Matt Burkhartt | Staff Photographer
Crocodiles, foxes and polar bears. Oh my.
A school-wide Teddy Bear Picnic helped wrap up the last week of Children’s School as Chautauqua’s season comes to a quiet close. Although the morning rain and overcast skies made for the first indoor “campfire” in years, the kids still celebrated with as much sunny enthusiasm.
Five-year-old Eleanor sat with her polar bear “Gwen,” Mimi Clark with her homemade “Love” bear, as librarian Lynn Moschel read a very suitable Teddy Bears’ Picnic.
Ever since Tuesday’s Teddy Bear Hunt, it seems the kids could use some well-earned time to sit and listen — one would hope.
“Do you know what today is?” Moschel asked the group. “Today is the day that teddy bears have their picnic. Do we all have our teddy bears?”
Kelley Collette raised his alligator; another girl her palm-sized panda. Freddie Lamb, 3, hopped up and down, his stuffed rabbit in hand. Other kids, like Thandon Bensink, rested comfortably on his “Big Bear,” an easy three-and-a-half feet for the 5-year-old.
Moschel then turned to the last page, showing a very contented mama bear and her lot.
“Can you all say that?” she asked.
“Goodnight teddy bears!” the group shouted.
Ready to wake up the 3s, 4s and 5s, Moschel brought out her secret weapon: Toddlerobics by Zita Newcome.
“Many kids really like this book, as [children] like nothing more than moving around,” she said.
And by the time the second page was turned, kids and their stuffed pets were up on their feet — and paws.
At Moschel’s cue, the children around the circle began flipping their fins, swimming through the seas. Teacher JoAnn Borg gave her best crab-like moves while Tina Jeffe hopped like a bunny. Teacher Laura Vasisko raised up her starfished hands, morphing into a jellyfish — proving no age limit is safe from Toddlerobics.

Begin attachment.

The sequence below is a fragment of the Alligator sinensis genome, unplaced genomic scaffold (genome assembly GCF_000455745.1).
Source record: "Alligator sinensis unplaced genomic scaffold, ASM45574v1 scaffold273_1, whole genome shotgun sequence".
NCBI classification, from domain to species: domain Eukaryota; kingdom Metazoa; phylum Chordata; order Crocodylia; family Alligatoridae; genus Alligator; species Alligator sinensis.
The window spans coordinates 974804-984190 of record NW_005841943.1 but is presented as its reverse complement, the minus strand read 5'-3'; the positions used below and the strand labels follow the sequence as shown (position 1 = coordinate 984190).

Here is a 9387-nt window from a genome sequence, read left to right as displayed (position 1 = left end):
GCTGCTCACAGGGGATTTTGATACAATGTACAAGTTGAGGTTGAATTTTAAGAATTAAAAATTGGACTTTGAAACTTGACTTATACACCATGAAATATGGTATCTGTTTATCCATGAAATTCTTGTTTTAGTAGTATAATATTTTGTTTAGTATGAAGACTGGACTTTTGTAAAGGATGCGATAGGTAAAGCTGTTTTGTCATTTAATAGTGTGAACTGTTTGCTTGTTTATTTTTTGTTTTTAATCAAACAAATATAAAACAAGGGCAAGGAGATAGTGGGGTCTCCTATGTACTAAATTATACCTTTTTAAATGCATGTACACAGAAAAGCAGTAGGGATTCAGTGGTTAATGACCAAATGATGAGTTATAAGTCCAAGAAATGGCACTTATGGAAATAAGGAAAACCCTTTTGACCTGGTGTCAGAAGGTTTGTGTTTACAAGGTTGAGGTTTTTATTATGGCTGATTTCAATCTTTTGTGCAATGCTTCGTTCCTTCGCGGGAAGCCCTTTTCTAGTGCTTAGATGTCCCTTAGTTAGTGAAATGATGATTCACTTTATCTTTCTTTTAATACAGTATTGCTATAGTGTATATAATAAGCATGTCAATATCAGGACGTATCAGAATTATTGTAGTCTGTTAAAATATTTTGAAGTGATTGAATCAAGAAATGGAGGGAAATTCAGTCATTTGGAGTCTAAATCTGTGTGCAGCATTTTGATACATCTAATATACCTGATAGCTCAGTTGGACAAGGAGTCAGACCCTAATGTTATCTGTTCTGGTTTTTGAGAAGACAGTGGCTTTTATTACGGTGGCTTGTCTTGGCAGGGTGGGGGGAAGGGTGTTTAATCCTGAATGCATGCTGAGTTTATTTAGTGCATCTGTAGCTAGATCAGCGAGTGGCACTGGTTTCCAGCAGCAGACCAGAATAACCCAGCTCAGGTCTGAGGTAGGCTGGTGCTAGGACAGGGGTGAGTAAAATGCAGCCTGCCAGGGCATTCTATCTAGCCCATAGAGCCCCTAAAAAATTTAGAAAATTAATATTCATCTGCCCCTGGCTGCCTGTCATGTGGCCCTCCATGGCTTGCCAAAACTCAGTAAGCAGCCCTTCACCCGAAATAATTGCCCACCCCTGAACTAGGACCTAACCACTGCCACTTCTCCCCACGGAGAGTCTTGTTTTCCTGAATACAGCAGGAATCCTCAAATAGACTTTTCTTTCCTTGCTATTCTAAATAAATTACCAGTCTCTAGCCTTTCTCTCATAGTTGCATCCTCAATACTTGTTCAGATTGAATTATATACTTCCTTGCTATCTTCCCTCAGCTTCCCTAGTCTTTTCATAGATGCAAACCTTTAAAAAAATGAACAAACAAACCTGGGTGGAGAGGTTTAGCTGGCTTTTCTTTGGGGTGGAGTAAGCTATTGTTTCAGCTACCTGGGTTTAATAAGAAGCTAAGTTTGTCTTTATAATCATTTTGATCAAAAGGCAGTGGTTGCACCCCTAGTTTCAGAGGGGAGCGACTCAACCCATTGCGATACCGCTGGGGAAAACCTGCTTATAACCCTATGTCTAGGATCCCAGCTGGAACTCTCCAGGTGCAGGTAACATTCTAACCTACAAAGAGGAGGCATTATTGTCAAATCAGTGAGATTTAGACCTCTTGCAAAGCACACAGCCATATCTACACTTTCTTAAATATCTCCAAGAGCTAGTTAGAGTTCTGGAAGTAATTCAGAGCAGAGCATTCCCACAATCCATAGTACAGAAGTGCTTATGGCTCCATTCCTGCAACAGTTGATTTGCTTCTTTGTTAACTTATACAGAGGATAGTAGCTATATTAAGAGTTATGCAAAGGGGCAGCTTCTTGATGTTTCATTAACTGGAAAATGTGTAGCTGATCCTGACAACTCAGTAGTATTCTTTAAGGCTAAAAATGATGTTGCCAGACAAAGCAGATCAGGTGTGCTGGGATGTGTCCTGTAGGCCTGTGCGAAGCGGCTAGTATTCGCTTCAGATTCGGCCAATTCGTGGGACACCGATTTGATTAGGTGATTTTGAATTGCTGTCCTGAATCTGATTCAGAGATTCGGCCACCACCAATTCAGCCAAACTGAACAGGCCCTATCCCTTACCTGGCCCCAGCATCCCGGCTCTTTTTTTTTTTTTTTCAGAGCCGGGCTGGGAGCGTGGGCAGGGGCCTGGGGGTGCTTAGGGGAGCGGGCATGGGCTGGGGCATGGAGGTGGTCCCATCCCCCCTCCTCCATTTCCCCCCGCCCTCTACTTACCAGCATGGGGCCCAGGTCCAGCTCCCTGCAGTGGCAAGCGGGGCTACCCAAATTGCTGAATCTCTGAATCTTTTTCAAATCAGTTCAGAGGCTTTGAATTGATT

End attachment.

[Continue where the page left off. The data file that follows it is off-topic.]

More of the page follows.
And the workout continued.
“Look at all the ducks,” Moschel said. “Now let’s jump up in the air and catch a fly.”
The whole room jumped.
“Let’s roar like a lion,” she said.
The whole room roared.
“Look at all these waves!” Moschel said, as the group of kids created a sizable ocean.
“You really just have to feed kids’ energy levels,” Moschel said after the show. “And they love nothing more than jumping around the room.”
Following Moschel’s reading, music teacher Gretchen Hathaway led the kids in the last group song of the season. Sitting on the floor, kids paid homage to the Institution to the tune of “If You’re Happy and You Know It”:
“Oh, I love Chautauqua a lot/ in the summer when it is hot,” they sang. “I can swim on the lake/ and slurp on milkshakes./ And go to concerts with my friends.”
“Now let’s sing forte,” Hathaway said.
The last rendition brought everyone on their feet, their animals over their heads. Three-year-old Russell Gardner accompanied the performance on the piano while teachers sang the harmony. And before crustless jelly sandwiches were served to the kids and their tired teachers, Kit Trapasso ended the picnic with a closing thought.
“It’s been a great year, everyone,” he said.